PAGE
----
Appeal from the United States District Court for the Northern District of Illinois, Eastern Division, No. 85-C-3633, Paul E. Plunkett, Judge.
Flaum and Ripple, Circuit Judges, and Eschbach, Senior Circuit Judge.
ESCHBACH, Senior Circuit Judge.
Appellants Centor Contractors, Inc. ("Centor"), and John Sanicki and Craig Schmidt, its two former shareholders, appeal from a summary judgment of the district court enforcing an arbitration award under a collective bargaining agreement with the plaintiff, International Union of Operating Engineers, Local 150, AFL-CIO ("the Union"). The district court held that the defendants' defenses to the award were in the nature of grounds to vacate the award and, as such, were untimely asserted. Additionally, the district court held that Soil Contractors, an Illinois partnership, was liable on the award as either the successor or the alter ego of Centor. Because Soil Contractors is not a corporation and because the individual defendants were its only partners at the relevant time, the liability of the partnership was a liability of the partners by operation of law. For the reasons stated herein, we affirm.
The individual defendants were the only two share-holders of Centor, which was an employer under a collective bargaining agreement with the union. In January of 1985, Centor lost a grievance in arbitration before a "Joint Grievance Committee" made up of labor and management representatives from the soil contracting industry (although there were no representatives from Centor). The award was finalized on February 27, 1985, after Centor failed to appear at a subsequent hearing at which the committee indicated it would receive any additional evidence Centor had to submit. An additional grievance was also considered at this time and resolved in favor of the Union.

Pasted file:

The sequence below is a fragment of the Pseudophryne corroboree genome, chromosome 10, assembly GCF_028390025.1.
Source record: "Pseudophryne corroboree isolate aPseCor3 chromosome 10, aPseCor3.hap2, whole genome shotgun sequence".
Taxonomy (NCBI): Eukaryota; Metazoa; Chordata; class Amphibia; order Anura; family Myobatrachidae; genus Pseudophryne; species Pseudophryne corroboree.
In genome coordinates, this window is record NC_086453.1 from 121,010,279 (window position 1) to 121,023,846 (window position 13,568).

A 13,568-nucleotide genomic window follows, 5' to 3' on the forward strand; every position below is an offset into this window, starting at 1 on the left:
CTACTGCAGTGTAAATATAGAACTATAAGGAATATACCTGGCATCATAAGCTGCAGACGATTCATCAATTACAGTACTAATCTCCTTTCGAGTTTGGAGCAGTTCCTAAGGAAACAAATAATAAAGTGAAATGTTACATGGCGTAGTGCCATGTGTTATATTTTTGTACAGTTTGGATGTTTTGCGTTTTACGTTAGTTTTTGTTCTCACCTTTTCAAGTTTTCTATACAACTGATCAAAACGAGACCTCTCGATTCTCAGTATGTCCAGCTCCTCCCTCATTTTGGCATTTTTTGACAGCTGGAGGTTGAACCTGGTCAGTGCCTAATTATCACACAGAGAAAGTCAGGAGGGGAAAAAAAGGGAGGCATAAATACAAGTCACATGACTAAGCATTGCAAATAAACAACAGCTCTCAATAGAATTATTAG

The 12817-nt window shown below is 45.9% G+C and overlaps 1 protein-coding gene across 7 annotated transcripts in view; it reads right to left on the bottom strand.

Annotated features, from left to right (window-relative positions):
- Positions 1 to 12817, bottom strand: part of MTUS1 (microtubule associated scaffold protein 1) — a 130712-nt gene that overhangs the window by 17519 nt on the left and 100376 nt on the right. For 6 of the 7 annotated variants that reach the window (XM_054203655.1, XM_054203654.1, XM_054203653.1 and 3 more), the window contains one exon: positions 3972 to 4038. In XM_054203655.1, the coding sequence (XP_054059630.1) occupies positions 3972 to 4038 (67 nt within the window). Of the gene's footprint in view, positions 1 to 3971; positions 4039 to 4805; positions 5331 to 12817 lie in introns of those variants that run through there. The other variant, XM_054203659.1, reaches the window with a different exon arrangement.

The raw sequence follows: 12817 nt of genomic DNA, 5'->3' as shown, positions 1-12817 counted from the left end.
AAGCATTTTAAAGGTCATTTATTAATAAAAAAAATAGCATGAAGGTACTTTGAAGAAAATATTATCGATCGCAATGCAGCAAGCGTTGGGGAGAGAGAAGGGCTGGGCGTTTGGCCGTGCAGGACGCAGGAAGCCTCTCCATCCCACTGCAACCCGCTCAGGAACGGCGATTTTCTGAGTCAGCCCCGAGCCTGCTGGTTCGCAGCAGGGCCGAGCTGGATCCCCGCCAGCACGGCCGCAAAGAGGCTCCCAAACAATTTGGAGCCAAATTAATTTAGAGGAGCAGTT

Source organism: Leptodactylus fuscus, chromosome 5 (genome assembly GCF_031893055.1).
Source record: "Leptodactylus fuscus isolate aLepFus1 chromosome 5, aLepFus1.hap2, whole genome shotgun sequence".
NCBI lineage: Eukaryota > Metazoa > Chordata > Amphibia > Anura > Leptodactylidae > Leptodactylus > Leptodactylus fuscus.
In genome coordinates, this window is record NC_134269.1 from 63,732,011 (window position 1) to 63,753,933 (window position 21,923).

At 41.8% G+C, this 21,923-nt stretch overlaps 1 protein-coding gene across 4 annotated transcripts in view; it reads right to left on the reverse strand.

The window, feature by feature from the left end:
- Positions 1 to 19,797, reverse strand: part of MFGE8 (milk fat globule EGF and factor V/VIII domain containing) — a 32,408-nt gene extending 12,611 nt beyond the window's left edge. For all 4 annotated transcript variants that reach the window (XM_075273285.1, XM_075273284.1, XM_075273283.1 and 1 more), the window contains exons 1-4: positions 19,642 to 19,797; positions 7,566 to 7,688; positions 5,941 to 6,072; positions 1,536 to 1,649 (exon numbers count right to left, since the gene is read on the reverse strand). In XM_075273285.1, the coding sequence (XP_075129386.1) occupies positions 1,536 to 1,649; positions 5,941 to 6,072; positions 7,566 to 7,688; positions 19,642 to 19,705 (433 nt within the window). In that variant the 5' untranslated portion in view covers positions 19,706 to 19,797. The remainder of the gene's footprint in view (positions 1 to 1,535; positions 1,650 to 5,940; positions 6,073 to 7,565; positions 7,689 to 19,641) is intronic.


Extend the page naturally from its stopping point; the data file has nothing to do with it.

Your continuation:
In March of 1985, the defendants dissolved the employer corporation and operated as a partnership to finish up the work of the corporation and pay off its creditors. Noticeably absent from the latter category, as far as the defendants were concerned, was the plaintiff Union. In a letter to their customers, the defendants attributed the dissolution to "labor difficulties" and said that they would not be operating "under the name" of the dissolved company until those problems were resolved. Both the corporation, and the partnership which succeeded it were essentially bookkeeping operations which handled the payroll and other office work of what had previously been two competing excavation companies of the individual defendants, which joined forces when the corporation was formed. Neither Centor nor the partnership owned any equipment, although all employees were paid by them.
On April 15, 1985, when Centor refused to comply with a demand that it abide by the arbitration award, the Union filed this suit in the district court under section 301 of the Labor Management Relations Act, 29 U.S.C. § 185, to enforce the award. The defendant Centor did not answer the complaint until July 11, 1985, and stated that the award was invalid because the Joint Grievance Committee refused to allow it to be represented by counsel at the January grievance hearing (Individual defendant Sanicki appeared at that hearing with his attorney. The attorney was allowed to attend, but not to address the committee.). In September, the plaintiff moved to amend to add the individual defendants as parties. In addition to contesting the validity of the award, the individual defendants contended they could not be held liable on the award because the partnership was not a successor to Centor. The district court granted the Union's motion for summary judgment against all defendants.